Sole Proprietorship: Meaning, Advantages And Disadvantages

Table Of Contents
1.Meaning of Sole Proprietorship
2.Advantages And Disadvantages Of Sole Proprietorship
Meaning Of Sole Proprietorship
The Sole Proprietorship or one-man business is the simplest or oldest form of business organisation. It is owned by a single person who provides the capital for the business, takes the decisions and bears the risk. Though he may have a number of employees he is solely responsible for the success or failure of the business. He takes all the profit and bears all the losses.
The one-man business is the most numerous types of business but it is less important to them the joint stock company in terms of values of capital, most popular form of business in retail trade like farming, transportation and other personal services such as hair-dressing and tailoring.
Advantages Of Sole Proprietorship
1. It is easy to start since no legal formulates are required and the capital required is small.
2. The owner has a direct personal interest in the success of the business and this makes him put in his best.
3. Decisions regarding policy changes are taker quickly because the owner does not need to consult any other person. This makes the organisation flexible.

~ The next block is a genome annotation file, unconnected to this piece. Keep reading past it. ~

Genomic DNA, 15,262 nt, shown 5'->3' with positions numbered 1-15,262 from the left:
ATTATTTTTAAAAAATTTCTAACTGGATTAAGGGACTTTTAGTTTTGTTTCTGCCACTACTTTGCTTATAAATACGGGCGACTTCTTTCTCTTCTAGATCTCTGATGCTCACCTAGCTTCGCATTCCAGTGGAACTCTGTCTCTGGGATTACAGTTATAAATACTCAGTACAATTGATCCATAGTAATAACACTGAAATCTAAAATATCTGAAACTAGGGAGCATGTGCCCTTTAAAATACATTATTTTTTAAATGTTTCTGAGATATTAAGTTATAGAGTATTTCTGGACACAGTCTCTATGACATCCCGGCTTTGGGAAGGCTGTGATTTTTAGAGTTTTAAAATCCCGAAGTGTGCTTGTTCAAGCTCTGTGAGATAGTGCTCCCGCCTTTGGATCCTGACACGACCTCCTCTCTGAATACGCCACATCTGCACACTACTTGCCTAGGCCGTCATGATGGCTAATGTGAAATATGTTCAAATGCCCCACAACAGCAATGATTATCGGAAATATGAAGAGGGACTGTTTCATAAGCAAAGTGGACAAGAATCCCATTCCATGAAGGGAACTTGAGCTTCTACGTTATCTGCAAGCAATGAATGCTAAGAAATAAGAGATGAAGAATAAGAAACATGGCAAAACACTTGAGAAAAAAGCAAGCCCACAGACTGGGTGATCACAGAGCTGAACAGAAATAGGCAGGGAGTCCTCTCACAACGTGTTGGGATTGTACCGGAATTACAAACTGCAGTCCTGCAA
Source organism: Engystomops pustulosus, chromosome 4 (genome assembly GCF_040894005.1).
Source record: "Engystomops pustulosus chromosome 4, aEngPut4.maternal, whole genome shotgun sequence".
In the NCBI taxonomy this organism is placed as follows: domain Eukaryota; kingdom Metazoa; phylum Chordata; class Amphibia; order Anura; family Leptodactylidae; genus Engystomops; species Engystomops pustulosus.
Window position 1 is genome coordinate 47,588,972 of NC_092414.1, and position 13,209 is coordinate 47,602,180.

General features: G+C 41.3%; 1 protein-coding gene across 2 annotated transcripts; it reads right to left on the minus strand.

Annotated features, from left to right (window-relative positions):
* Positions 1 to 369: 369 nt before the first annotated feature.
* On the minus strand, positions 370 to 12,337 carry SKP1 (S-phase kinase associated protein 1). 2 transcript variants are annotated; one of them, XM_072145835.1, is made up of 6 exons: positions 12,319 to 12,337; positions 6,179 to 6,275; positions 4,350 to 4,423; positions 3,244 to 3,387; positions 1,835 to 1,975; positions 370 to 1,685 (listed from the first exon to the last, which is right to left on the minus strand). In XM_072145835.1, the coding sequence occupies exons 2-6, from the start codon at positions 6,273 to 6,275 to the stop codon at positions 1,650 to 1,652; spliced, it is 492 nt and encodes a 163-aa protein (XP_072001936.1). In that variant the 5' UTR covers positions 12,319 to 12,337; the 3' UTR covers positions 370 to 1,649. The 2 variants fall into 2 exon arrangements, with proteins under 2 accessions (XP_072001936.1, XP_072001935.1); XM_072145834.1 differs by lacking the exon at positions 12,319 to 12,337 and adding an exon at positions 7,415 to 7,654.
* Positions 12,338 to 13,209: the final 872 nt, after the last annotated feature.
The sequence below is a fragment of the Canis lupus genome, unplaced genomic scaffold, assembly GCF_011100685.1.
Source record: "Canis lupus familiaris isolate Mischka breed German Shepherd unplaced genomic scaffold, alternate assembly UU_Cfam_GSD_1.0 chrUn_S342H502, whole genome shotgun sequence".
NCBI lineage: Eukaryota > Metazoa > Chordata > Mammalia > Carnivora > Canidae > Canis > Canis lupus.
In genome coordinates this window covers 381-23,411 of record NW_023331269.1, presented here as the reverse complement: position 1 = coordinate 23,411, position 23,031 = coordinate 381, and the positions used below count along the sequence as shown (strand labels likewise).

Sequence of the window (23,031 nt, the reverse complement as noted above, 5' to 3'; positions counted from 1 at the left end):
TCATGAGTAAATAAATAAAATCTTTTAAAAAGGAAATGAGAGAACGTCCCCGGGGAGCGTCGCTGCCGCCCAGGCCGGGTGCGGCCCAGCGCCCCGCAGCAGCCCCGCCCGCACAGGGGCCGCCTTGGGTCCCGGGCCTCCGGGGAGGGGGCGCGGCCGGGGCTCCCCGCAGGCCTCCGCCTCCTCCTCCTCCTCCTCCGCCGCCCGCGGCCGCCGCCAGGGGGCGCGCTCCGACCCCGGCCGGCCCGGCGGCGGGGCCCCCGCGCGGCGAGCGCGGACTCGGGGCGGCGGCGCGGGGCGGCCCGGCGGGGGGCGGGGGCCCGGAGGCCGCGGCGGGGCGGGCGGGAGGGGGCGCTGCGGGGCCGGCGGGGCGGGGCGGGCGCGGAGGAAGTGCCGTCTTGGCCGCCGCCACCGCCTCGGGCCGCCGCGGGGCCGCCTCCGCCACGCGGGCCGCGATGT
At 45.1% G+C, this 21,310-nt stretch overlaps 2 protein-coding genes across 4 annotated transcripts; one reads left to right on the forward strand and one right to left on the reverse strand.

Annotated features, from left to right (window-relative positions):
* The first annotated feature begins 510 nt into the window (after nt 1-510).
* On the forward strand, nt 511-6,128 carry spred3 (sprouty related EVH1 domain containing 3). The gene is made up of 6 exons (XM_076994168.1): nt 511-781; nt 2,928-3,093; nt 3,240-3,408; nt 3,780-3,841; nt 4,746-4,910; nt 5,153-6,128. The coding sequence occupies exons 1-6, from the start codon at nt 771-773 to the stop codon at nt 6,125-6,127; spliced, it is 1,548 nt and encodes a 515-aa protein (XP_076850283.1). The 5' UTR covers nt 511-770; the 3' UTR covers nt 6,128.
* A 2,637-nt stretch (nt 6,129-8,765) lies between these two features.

4. The relationship between the proprietor and the workers is personal intimate and this promotes efficiency in production.
5. The sole proprietor enjoys the profit of the business.
6. He can keep the affairs the business provide. He is not required by the law to make his account public.
Disadvantage Of Sole Proprietorship
1. the liability of the owner for the depths of the business is unlimited. The personal possessions can be sold to pay creditors. If the business collapse and become unable to his debt, this is because the business is not a legal entity separate from it owner.
2. The capital of the business is limited and its limit expander. The business care therefore not enjoy the benefit of large scale production.
3. The owners bears the entire risk of loss alone.
4. The business always collapses or folds at the death of the owner, in other words it does not enjoy the type of continuity which public limited companies have.
Source Of Capital
1. Personal savings.
2. Loans from friends/relatives.
3. Bank loans.
4. Sale of personal property.